You can drag-and-drop CAD geometries into the geometry node where they are automatically converted into STLs for the NVIDIA Modulus tessellation module. They are simultaneously converted into a fast web format for a 3D geometry viewer.
These Siml.ai interactive and visual tools free engineers and scientists to focus on exploring physics-ML models for simulating physics, without dealing with its complexities. They can start training their simulation models in just a few clicks by creating and deploying an Environment through the platform. The Environment uses a Simulator Inference and Training Environment (SITE): a containerized solution that does all the heavy lifting to compile a visual representation of the simulator into code for a trainable Modulus simulator. SITE is optimized for NVIDIA GPUs and offers everything needed for working with AI-driven simulators.
The second part of the Siml.ai platform is a tool for real-time visualization of the simulation results, called Simulation Studio. It is a hybrid application (web-based and native), based on Unreal Engine and its pixel streaming capabilities. It runs the rendering in the cloud and sends rendered frames as a video stream to the Siml.ai frontend.
Users can load parameterized simulators created in Model Engineer into the Simulation Studio to create interactive digital twins for fast virtual physics experimentation workflows.
Physics-ML surrogate models save cost and time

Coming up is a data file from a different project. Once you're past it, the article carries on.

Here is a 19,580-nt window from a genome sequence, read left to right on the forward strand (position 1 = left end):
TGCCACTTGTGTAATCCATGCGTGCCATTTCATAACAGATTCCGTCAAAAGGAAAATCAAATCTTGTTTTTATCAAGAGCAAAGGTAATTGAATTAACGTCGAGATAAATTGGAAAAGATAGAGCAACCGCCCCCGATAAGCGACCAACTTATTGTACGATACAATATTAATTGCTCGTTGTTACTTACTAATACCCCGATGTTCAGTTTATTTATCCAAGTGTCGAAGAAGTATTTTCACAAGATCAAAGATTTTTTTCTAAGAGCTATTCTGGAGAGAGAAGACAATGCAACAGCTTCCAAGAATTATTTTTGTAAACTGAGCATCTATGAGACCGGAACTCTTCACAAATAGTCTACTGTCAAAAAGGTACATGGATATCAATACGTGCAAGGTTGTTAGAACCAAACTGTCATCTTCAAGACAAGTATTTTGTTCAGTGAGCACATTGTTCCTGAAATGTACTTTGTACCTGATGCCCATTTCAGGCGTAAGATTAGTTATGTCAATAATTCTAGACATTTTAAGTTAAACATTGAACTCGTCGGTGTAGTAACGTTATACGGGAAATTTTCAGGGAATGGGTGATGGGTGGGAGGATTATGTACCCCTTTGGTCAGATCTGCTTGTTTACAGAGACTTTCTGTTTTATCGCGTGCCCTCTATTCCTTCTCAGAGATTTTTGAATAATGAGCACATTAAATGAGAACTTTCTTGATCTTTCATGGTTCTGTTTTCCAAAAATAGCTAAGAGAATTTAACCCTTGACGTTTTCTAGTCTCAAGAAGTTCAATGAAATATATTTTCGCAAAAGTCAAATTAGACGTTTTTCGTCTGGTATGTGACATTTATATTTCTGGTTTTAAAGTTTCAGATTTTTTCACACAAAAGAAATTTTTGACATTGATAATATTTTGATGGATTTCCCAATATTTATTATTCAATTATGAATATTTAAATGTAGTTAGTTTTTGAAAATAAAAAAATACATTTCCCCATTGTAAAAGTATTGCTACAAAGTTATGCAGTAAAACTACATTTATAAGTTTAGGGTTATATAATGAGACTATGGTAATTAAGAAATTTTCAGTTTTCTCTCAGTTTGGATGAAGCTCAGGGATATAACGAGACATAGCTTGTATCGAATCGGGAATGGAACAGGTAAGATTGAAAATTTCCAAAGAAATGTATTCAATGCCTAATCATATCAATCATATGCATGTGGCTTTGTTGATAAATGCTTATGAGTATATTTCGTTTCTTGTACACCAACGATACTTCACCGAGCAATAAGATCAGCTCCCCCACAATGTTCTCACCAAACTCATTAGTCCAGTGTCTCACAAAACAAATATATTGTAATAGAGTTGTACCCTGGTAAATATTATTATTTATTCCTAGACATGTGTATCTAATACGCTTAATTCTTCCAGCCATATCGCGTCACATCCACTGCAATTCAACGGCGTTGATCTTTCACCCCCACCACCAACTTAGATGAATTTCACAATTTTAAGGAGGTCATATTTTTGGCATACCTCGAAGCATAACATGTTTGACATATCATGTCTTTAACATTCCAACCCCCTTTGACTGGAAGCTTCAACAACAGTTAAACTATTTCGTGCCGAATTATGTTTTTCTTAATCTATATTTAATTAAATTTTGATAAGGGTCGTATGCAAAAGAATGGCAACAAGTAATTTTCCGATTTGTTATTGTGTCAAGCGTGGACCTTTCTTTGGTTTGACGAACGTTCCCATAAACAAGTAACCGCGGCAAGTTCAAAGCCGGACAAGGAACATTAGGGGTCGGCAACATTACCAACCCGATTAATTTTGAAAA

To demonstrate the impact of these new tools and workflows in leveraging physics-ML, developers at DimensionLab used Siml.ai for a specific customer case study. The objective was to quantify the value of frameworks like NVIDIA Modulus and Siml.ai in building physics-ML models for a small consulting company with limited budget. The goal was to deliver an AI solution on par with the output of an industry standard simulation software, but with a fraction of the cost and time.
The customer needed numerical simulations of a river flow into a hydropower plant to analyze the flood damage from past events. It took them 4 years to finalize and fine-tune the mathematical model in a popular numerical solver, and they spent months on complex geometry meshing.
In contrast to classical modeling and simulation approaches, developers at DimensionLab helped the customer to apply physics-ML approaches to this engineering challenge. They created multiple comparable AI-driven simulations in Siml.ai that leverage Navier-Stokes equations, physics-informed neural networks, and Fourier neural operators from the NVIDIA Modulus framework.
These models took just 3 weeks to develop and train multiple times with various configurations and parameterizations. They resulted in 96% cost and time savings compared to the previous approaches tried by the company.
Simulation for engineering resources
To learn more about physics-ML and NVIDIA Modulus, check out the NVIDIA Deep Learning Institute course, Introduction to Physics-Informed Machine Learning with Modulus and visit the NVIDIA/modulus repo on GitHub.